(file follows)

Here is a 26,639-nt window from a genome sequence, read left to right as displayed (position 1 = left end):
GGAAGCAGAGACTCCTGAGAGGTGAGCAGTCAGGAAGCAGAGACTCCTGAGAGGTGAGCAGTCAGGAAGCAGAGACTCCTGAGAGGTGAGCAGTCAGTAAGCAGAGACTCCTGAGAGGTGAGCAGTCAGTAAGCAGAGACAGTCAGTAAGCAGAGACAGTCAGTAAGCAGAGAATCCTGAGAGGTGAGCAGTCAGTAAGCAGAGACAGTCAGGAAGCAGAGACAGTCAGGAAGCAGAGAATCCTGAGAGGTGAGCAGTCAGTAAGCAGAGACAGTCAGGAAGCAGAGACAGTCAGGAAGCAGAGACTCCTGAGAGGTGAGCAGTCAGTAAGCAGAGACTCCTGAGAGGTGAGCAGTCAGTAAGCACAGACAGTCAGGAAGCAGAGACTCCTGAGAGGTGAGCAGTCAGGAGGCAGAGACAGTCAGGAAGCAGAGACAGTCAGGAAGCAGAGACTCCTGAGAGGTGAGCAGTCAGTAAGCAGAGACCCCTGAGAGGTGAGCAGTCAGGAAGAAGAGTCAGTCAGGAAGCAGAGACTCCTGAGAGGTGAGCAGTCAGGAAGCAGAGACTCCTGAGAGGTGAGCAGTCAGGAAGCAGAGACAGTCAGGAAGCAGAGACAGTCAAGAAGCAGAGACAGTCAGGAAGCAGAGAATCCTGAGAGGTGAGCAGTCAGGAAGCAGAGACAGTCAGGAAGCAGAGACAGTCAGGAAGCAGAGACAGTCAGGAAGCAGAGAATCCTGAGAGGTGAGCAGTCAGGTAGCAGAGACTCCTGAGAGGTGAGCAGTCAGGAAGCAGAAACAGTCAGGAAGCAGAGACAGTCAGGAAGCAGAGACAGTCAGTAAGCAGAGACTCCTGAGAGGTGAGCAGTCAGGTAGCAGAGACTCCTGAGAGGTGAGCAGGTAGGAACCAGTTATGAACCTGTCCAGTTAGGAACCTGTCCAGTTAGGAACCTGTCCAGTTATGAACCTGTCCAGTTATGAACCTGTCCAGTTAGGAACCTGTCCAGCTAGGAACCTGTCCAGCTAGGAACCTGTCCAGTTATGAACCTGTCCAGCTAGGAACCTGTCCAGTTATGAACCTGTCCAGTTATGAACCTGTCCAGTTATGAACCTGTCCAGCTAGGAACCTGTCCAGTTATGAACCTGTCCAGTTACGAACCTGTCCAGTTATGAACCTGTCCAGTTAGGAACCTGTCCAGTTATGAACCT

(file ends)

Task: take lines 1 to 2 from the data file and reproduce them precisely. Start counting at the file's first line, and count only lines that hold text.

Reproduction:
Here is a 26,639-nt window from a genome sequence, read left to right as displayed (position 1 = left end):
GGAAGCAGAGACTCCTGAGAGGTGAGCAGTCAGGAAGCAGAGACTCCTGAGAGGTGAGCAGTCAGGAAGCAGAGACTCCTGAGAGGTGAGCAGTCAGTAAGCAGAGACTCCTGAGAGGTGAGCAGTCAGTAAGCAGAGACAGTCAGTAAGCAGAGACAGTCAGTAAGCAGAGAATCCTGAGAGGTGAGCAGTCAGTAAGCAGAGACAGTCAGGAAGCAGAGACAGTCAGGAAGCAGAGAATCCTGAGAGGTGAGCAGTCAGTAAGCAGAGACAGTCAGGAAGCAGAGACAGTCAGGAAGCAGAGACTCCTGAGAGGTGAGCAGTCAGTAAGCAGAGACTCCTGAGAGGTGAGCAGTCAGTAAGCACAGACAGTCAGGAAGCAGAGACTCCTGAGAGGTGAGCAGTCAGGAGGCAGAGACAGTCAGGAAGCAGAGACAGTCAGGAAGCAGAGACTCCTGAGAGGTGAGCAGTCAGTAAGCAGAGACCCCTGAGAGGTGAGCAGTCAGGAAGAAGAGTCAGTCAGGAAGCAGAGACTCCTGAGAGGTGAGCAGTCAGGAAGCAGAGACTCCTGAGAGGTGAGCAGTCAGGAAGCAGAGACAGTCAGGAAGCAGAGACAGTCAAGAAGCAGAGACAGTCAGGAAGCAGAGAATCCTGAGAGGTGAGCAGTCAGGAAGCAGAGACAGTCAGGAAGCAGAGACAGTCAGGAAGCAGAGACAGTCAGGAAGCAGAGAATCCTGAGAGGTGAGCAGTCAGGTAGCAGAGACTCCTGAGAGGTGAGCAGTCAGGAAGCAGAAACAGTCAGGAAGCAGAGACAGTCAGGAAGCAGAGACAGTCAGTAAGCAGAGACTCCTGAGAGGTGAGCAGTCAGGTAGCAGAGACTCCTGAGAGGTGAGCAGGTAGGAACCAGTTATGAACCTGTCCAGTTAGGAACCTGTCCAGTTAGGAACCTGTCCAGTTATGAACCTGTCCAGTTATGAACCTGTCCAGTTAGGAACCTGTCCAGCTAGGAACCTGTCCAGCTAGGAACCTGTCCAGTTATGAACCTGTCCAGCTAGGAACCTGTCCAGTTATGAACCTGTCCAGTTATGAACCTGTCCAGTTATGAACCTGTCCAGCTAGGAACCTGTCCAGTTATGAACCTGTCCAGTTACGAACCTGTCCAGTTATGAACCTGTCCAGTTAGGAACCTGTCCAGTTATGAACCT